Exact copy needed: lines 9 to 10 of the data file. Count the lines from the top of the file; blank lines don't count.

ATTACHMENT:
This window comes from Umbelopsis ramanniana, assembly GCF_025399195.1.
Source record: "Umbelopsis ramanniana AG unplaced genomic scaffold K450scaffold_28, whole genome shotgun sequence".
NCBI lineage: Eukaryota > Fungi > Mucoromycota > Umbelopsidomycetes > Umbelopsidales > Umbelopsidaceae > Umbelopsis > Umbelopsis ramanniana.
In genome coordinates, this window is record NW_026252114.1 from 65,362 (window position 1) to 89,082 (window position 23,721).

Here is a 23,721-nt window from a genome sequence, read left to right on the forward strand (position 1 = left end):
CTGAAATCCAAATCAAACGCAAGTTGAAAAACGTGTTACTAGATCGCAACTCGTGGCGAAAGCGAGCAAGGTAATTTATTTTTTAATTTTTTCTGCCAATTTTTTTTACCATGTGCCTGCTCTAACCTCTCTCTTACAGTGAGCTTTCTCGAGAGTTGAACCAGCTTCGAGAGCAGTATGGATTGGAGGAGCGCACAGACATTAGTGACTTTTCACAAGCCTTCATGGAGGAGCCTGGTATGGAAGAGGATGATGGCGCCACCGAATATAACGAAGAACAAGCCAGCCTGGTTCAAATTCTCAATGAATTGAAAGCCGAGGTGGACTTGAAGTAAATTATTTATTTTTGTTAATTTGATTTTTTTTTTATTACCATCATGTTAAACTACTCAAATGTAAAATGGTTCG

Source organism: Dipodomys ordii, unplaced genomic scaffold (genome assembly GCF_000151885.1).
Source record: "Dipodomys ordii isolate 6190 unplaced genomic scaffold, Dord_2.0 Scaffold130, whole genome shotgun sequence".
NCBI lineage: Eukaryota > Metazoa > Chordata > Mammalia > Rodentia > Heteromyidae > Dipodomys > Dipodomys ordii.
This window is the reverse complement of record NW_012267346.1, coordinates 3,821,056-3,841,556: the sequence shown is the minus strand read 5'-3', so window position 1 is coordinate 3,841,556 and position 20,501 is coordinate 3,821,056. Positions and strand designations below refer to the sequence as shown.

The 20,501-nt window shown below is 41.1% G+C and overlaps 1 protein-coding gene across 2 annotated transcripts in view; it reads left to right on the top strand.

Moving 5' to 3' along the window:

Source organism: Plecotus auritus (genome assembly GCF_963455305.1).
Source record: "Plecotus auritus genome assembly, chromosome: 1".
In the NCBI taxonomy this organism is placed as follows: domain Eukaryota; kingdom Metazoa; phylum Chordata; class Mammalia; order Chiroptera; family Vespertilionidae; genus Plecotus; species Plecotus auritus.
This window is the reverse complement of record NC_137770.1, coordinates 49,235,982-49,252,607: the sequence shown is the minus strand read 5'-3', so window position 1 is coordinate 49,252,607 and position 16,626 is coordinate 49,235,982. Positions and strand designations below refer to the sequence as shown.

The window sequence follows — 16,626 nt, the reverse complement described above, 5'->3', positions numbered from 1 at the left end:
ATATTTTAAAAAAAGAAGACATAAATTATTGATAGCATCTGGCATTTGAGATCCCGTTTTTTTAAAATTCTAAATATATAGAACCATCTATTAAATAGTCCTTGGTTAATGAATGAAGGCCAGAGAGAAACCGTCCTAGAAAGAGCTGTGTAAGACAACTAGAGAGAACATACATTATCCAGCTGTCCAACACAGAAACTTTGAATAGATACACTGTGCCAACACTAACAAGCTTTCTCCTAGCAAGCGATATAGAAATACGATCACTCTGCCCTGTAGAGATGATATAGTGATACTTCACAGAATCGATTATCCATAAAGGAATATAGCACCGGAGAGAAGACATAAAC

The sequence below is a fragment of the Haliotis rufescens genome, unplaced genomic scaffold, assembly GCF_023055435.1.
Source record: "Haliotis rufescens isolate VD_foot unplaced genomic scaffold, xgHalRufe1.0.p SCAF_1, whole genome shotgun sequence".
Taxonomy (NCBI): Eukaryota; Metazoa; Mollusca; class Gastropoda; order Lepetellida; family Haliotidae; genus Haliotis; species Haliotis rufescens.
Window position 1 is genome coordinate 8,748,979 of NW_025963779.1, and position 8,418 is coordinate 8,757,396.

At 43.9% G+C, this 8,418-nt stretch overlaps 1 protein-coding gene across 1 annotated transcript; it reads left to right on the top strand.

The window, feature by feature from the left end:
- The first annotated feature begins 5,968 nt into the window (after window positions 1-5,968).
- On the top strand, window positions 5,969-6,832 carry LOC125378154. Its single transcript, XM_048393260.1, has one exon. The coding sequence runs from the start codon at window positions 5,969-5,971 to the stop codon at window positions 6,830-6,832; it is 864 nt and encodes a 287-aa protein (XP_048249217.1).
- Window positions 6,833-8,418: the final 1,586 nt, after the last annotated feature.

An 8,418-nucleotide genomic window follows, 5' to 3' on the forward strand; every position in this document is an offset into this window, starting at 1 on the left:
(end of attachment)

NCBI lineage: Eukaryota > Metazoa > Chordata > Mammalia > Rodentia > Heteromyidae > Dipodomys > Dipodomys ordii.
This window is the reverse complement of record NW_012267346.1, coordinates 3,821,056-3,841,556: the sequence shown is the minus strand read 5'-3', so window position 1 is coordinate 3,841,556 and position 20,501 is coordinate 3,821,056. Positions and strand designations below refer to the sequence as shown.